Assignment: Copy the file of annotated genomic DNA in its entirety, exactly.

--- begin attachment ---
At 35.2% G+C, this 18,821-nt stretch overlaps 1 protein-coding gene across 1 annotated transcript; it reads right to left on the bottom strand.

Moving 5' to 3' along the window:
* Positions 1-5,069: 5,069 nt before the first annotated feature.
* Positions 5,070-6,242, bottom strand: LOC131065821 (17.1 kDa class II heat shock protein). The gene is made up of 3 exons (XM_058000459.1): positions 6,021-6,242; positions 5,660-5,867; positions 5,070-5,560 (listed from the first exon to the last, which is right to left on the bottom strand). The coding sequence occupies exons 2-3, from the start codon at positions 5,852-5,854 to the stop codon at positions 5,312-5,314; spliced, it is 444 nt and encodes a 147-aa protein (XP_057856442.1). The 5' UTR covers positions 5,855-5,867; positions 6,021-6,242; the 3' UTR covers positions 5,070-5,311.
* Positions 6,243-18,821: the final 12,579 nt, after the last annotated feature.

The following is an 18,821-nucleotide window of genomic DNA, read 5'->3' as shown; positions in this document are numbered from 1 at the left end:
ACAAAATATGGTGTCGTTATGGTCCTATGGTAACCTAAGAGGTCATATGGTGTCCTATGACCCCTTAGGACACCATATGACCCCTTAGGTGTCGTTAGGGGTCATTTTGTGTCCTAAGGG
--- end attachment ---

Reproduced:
At 35.2% G+C, this 18,821-nt stretch overlaps 1 protein-coding gene across 1 annotated transcript; it reads right to left on the bottom strand.

Moving 5' to 3' along the window:
* Positions 1-5,069: 5,069 nt before the first annotated feature.
* Positions 5,070-6,242, bottom strand: LOC131065821 (17.1 kDa class II heat shock protein). The gene is made up of 3 exons (XM_058000459.1): positions 6,021-6,242; positions 5,660-5,867; positions 5,070-5,560 (listed from the first exon to the last, which is right to left on the bottom strand). The coding sequence occupies exons 2-3, from the start codon at positions 5,852-5,854 to the stop codon at positions 5,312-5,314; spliced, it is 444 nt and encodes a 147-aa protein (XP_057856442.1). The 5' UTR covers positions 5,855-5,867; positions 6,021-6,242; the 3' UTR covers positions 5,070-5,311.
* Positions 6,243-18,821: the final 12,579 nt, after the last annotated feature.

The following is an 18,821-nucleotide window of genomic DNA, read 5'->3' as shown; positions in this document are numbered from 1 at the left end:
ACAAAATATGGTGTCGTTATGGTCCTATGGTAACCTAAGAGGTCATATGGTGTCCTATGACCCCTTAGGACACCATATGACCCCTTAGGTGTCGTTAGGGGTCATTTTGTGTCCTAAGGG